The ABCC11 gene is present in the human genome as two alleles, differing in one nucleotide also known as a single nucleotide polymorphism (SNP).[6] A SNP in the ABCC11 gene on chromosome 16 at base position 538 of either a guanine or adenine determines two distinct groups of phenotypes.[6][7] These respectively code for glycine and arginine in the gene's protein product. Dominant inheritance of the GG or GA genotype is observed while the AA genotype is recessive. The phenotypes expressed by the genotypes include cerumen type (wet or dry ear wax), osmidrosis (odor associated with sweat caused by excessive apocrine secretion), and possibly breast cancer risk, although there is ongoing debate on whether there is a real correlation of the wet ear wax phenotype to breast cancer susceptibility.[8][9] The GG or GA genotype produces the wet ear wax phenotype (sticky and brown colored) and acrid sweat odor and is the dominant allele.[8] Note this phenotype requires only the presence of one guanine. The homozygous recessive AA genotype produces the dry ear wax phenotype (dry and flaky) and mildly odored sweat.[8]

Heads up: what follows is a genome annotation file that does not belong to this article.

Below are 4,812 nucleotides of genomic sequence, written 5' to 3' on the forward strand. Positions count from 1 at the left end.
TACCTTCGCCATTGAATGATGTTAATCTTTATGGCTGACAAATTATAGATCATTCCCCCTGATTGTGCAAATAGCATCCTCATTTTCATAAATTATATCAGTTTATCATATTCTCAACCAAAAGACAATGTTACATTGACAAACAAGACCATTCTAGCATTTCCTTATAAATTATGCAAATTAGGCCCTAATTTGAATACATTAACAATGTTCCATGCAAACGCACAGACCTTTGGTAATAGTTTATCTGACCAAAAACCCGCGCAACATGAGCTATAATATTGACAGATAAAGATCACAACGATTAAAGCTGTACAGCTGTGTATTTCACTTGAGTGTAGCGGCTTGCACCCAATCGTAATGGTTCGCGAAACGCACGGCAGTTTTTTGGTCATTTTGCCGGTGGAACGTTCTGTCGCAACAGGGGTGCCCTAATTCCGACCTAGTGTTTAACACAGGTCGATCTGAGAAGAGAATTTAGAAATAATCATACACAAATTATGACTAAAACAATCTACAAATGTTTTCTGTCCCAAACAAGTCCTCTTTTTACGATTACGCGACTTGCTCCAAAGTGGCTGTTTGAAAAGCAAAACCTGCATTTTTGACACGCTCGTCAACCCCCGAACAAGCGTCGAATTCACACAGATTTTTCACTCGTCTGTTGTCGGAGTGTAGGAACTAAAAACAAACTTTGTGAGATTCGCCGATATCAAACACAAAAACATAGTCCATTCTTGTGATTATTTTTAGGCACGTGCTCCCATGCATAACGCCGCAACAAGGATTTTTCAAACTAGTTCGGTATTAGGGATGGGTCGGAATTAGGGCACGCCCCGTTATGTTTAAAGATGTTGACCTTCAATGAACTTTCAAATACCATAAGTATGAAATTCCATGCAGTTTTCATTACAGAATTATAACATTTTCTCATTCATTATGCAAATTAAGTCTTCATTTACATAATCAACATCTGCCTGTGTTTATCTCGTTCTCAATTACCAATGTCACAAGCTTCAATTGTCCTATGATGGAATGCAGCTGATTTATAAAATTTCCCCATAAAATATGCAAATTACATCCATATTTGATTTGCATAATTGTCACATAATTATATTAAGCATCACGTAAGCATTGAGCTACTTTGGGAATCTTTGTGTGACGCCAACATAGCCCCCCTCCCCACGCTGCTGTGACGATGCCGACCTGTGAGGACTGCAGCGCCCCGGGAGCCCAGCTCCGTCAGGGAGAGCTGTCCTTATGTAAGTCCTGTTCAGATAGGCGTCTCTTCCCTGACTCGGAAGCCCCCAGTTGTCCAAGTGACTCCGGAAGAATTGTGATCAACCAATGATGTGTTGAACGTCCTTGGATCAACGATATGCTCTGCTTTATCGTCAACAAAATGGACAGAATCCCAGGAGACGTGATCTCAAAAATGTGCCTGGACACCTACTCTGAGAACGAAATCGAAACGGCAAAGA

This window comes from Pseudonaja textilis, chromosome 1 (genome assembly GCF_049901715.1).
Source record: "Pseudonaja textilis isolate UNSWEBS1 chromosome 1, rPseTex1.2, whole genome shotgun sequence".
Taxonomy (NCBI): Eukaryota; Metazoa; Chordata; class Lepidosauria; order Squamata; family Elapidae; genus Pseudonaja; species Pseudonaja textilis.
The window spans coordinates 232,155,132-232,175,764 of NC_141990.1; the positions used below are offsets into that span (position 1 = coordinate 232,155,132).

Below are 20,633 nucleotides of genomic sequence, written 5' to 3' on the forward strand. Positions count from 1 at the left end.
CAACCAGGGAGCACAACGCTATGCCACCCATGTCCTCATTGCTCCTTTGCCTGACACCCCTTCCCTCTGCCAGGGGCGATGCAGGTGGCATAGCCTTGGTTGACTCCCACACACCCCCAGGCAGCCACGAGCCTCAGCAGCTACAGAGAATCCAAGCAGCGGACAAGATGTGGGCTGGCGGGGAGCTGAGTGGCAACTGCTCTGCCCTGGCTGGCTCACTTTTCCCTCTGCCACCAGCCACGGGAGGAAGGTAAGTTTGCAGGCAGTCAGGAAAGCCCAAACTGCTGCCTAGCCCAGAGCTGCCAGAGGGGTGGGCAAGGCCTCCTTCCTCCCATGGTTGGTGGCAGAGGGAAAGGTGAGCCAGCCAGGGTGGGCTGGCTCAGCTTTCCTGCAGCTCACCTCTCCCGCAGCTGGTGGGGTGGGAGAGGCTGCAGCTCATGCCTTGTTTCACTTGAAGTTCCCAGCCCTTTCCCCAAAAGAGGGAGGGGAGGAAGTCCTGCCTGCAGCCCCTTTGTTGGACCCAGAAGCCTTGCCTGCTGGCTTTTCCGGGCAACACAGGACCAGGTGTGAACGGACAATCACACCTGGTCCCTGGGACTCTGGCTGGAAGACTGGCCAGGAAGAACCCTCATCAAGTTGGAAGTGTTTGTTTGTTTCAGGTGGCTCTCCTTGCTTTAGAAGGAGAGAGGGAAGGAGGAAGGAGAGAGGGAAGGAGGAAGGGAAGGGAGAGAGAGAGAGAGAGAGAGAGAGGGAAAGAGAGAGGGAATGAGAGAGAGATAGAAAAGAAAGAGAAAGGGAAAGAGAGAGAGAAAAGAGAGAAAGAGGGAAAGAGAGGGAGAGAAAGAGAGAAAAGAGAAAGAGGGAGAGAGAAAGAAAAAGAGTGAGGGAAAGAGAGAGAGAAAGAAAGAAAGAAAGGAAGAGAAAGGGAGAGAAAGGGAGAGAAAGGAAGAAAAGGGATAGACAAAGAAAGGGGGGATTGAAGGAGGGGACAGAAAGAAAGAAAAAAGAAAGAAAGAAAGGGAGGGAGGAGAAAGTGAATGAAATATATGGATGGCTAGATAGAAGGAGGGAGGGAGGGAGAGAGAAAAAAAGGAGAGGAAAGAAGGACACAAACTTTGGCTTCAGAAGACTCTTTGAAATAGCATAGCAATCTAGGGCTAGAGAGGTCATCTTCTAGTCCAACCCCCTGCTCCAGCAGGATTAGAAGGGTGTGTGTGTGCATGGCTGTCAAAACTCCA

The alleles containing a guanine produce a protein that is glycosylated but alleles containing an adenine are not glycosylated. The resulting protein is only partially degraded by proteasomes.[6] This effect is localized to ceruminous gland membranes.[6] Because the adenine containing allele protein product is only partially degraded, the remaining functional protein is located on the cell surface membrane which ABCC11 gene's role in sweat odor is likely in part due to the quantitative dosage of ABCC11 protein.[6]

From an evolutionary perspective, the implications of cerumen type on fitness are unknown. Although odorless sweat in ancient Northern Eurasian populations have been postulated to have an adaptive advantage for cold weather.[7] In some nonhuman mammals, mating signals via release of an odor enhanced by increased apocrine secretion may be a factor in sexual selection.[7]

Physical human traits that are controlled by a single gene are uncommon. Most human characteristics are controlled by multiple genes (polygenes); ABCC11 is a peculiar example of a gene with unambiguous phenotypes that is controlled by a SNP. Additionally, it is considered a pleiotropic gene.